Zelenskyy Appeals Directly to Assembled Leaders for Support against Russia’s Aggression
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Zelenskyy Appeals Directly to Assembled Leaders for Support against Russia’s Aggression

The G7 wrapped up its three-day summit in Hiroshima on Sunday. The final day set the stage for Ukrainian President Volodymyr Zelenskyy to appeal to the world for support against Russia’s aggression.

The leaders held an in-person discussion with Zelenskyy and agreed to continue supporting Ukraine. It was the first time that the G7 leaders met Zelenskyy all together since Russia invaded Ukraine in February 2022.

The Ukrainian president then attended an outreach session of the leaders of the G7 and invited countries, including India, and made a direct appeal to the developing and emerging nations collectively known as the Global South for support.

Speaking at a press conference to conclude the summit, Prime Minister Fumio Kishida said: “Inviting President Zelenskyy to Japan has demonstrated the unwavering solidarity between the G7 and Ukraine.”

Amid the prospect of a major counteroffensive by Ukraine, the G7 leaders in Sunday’s discussions agreed to steadily implement their commitment to provide diplomatic, financial, humanitarian and military assistance to Kyiv. They also reaffirmed that they would restore peace in Ukraine, uphold a free and open international order based on the rule of law and never tolerate any attempts to change the status quo by force.

The outreach session titled “Toward a Peaceful, Stable and Prosperous World” was held for about 90 minutes from noon. Zelenskyy was seated between Indian Prime Minister Narendra Modi and South Korean President Yoon Suk Yeol.

While many of the participating Global South countries with ties to Russia, such as Brazil, India and Indonesia, have tried to avoid directly criticizing Moscow, Zelenskyy explained to the leaders Ukraine’s position and asked them for support.

At the session, the participating leaders expressed concern about the human suffering caused by Russia’s invasion of Ukraine and the negative impact on the global economy, such as energy and food insecurity. They affirmed the view that the situation must be resolved peacefully through dialogue, and that any unilateral attempts to change the status quo by force must not be tolerated.

Zelenskyy met some leaders bilaterally shortly after his arrival in Hiroshima on Saturday.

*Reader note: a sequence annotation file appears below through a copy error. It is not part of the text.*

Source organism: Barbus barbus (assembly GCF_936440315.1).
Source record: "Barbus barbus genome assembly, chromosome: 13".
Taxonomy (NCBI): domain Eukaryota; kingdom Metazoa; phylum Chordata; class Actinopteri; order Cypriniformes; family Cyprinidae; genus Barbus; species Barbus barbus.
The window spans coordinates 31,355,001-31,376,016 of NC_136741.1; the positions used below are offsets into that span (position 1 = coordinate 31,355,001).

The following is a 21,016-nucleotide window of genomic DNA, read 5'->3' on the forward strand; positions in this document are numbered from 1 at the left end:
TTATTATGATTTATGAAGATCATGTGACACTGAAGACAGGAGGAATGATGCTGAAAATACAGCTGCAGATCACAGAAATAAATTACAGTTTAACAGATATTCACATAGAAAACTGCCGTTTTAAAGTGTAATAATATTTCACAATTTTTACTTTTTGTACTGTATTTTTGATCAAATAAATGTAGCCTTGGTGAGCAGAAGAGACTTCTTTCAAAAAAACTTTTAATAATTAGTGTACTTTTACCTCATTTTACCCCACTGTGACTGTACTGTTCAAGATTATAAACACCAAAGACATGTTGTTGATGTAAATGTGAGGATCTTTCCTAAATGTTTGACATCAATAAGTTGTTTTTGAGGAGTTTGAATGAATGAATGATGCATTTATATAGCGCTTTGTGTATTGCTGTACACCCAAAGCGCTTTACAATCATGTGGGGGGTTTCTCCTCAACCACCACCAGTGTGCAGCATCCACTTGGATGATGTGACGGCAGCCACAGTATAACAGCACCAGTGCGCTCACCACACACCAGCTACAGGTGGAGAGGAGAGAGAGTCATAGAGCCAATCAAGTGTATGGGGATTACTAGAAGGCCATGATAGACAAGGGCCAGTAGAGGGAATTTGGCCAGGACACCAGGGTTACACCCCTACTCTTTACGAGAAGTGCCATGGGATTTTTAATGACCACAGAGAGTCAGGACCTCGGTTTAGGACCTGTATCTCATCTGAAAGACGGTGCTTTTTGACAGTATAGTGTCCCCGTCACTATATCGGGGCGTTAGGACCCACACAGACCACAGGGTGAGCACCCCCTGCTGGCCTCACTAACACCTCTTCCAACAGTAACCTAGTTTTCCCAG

During his bilateral talks with Modi, Zelenskyy called on the Indian prime minister to support Ukraine’s peace plan, according to the Ukrainian presidential office.

India, a member of BRICS, which also includes Brazil, Russia, China and South Africa, has continued to import crude oil from Russia at low prices.

“The conflict in Ukraine has had a significant impact on the whole world,” Modi said, according to the Indian government. “For me, this is not a political or economic issue but an issue of humanity, of human values.”

Modi added that he himself and his country, which currently holds the presidency of the G20, would “do everything within our means” to resolve the situation in Ukraine.

Zelenskyy visits A-bomb museum

Early Sunday evening, Zelenskyy visited the Hiroshima Peace Memorial Museum, where exhibits seek to convey the reality of the 1945 atomic bombing of the city by the United States.

Wearing black, rather than his trademark khaki outfit, Zelenskyy was welcomed by Hiroshima Mayor Kazumi Matsui and toured the museum for about 40 minutes.

The Ukrainian president then walked alongside Kishida to the Cenotaph for the Atomic Bomb Victims and they laid flowers there.

Key points reaffirmed

The summit has made certain progress in many areas under these keywords: the rule of law, nuclear disarmament and nonproliferation, and the Global South.

Regarding Ukraine, the leaders affirmed that they would continue to provide necessary assistance to the fullest extent possible and warned Russia-supporting countries that they would pay a cost. The leaders also confirmed the importance of nuclear disarmament and nonproliferation toward the ultimate goal of realizing a “world without nuclear weapons.”

Expressing and sharing serious concerns about the situation in the East and South China Seas, the leaders underlined the G7’s refusal to tolerate any attempt by China to unilaterally change the status quo by force or coercion and affirmed the importance of peace and stability across the Taiwan Strait.

The G7 also urged Beijing to press Moscow to immediately withdraw its troops from Ukraine.

The leaders further agreed to create a new framework to counter economic coercion in the area of economic security and to accelerate efforts to formulate international rules on generative artificial intelligence (AI) technologies such as ChatGPT.

Kishida: Pledge of peace shared

To wrap up the summit, Kishida emphasized the significance of the visit by world leaders to the Peace Memorial Park in Hiroshima, his constituency.

“The G7 members and invited nations’ leaders were able to share a pledge of peace,” Kishida said during the press conference held at the park to close the G7 summit.

Kishida started the briefing by stating his belief that the leaders have “two responsibilities.”

“First, we have a solemn responsibility to protect the safety of our people in a severe security environment,” Kishida said. “At the same time, we have the lofty responsibility of continuing to pursue a world free of nuclear weapons, never losing sight of this ideal.”

The prime minister also pledged to continue to fulfill his role as G7 chair beyond the end of the summit.

“As we continue to have these opportunities, we will carry with us the fruitful discussions we had in Hiroshima,” Kishida said. “We will take the lead in strengthening our collaboration with these countries to solve various issues together.”

Source: Japan News